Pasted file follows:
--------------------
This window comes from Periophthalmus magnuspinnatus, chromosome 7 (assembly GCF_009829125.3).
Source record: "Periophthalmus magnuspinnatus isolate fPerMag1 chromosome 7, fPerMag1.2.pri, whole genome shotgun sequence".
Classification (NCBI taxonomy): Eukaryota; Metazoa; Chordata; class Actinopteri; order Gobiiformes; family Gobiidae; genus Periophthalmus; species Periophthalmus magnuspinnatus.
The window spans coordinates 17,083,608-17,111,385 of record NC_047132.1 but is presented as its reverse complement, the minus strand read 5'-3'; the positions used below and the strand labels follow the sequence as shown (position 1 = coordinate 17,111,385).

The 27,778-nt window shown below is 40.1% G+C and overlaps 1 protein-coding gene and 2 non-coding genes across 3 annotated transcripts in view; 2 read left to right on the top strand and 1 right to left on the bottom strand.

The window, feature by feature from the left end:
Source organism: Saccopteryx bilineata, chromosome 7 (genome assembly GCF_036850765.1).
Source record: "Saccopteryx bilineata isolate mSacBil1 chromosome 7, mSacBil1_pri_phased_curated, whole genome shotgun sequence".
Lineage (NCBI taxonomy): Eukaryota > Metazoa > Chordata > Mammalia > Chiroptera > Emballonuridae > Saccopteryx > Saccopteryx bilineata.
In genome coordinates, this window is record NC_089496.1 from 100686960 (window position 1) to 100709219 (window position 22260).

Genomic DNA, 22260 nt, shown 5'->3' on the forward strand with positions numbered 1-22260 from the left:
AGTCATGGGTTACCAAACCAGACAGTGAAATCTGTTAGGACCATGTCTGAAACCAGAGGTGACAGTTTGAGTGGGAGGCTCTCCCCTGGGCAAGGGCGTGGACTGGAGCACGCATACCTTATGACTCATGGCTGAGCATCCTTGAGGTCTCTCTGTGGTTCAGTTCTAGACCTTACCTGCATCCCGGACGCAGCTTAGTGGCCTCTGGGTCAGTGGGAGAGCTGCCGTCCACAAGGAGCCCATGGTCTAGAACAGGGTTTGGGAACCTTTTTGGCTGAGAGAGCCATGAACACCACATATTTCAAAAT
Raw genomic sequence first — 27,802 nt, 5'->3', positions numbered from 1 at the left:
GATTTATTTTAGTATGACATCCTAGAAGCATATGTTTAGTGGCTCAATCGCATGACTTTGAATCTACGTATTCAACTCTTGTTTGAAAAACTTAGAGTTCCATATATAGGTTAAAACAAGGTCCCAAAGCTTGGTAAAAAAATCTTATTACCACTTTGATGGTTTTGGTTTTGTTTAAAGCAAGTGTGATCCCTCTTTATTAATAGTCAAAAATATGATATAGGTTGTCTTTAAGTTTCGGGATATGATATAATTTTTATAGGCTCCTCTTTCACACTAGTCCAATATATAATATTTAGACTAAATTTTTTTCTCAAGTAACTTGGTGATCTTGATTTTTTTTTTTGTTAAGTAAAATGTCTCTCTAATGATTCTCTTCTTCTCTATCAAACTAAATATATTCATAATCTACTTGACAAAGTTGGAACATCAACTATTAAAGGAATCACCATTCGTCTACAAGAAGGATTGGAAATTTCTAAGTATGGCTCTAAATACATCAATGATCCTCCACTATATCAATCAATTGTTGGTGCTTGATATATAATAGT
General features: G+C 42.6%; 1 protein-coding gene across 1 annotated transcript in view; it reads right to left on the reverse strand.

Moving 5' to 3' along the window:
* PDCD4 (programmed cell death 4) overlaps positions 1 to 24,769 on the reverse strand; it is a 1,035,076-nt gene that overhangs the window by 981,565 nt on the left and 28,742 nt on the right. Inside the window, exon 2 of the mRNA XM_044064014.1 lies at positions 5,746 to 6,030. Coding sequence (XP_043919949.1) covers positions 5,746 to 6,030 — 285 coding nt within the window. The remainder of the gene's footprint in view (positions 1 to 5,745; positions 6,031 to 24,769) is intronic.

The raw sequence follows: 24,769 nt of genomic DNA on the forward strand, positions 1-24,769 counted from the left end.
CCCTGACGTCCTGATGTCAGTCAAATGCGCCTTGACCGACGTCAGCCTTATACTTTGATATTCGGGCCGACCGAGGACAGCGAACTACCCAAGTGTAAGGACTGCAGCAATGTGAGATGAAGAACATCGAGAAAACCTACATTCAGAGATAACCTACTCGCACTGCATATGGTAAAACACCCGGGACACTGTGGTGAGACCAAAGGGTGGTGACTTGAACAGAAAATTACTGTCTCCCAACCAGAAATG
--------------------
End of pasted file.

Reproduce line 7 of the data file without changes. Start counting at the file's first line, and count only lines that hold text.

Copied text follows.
Source organism: Saccopteryx bilineata, chromosome 7 (genome assembly GCF_036850765.1).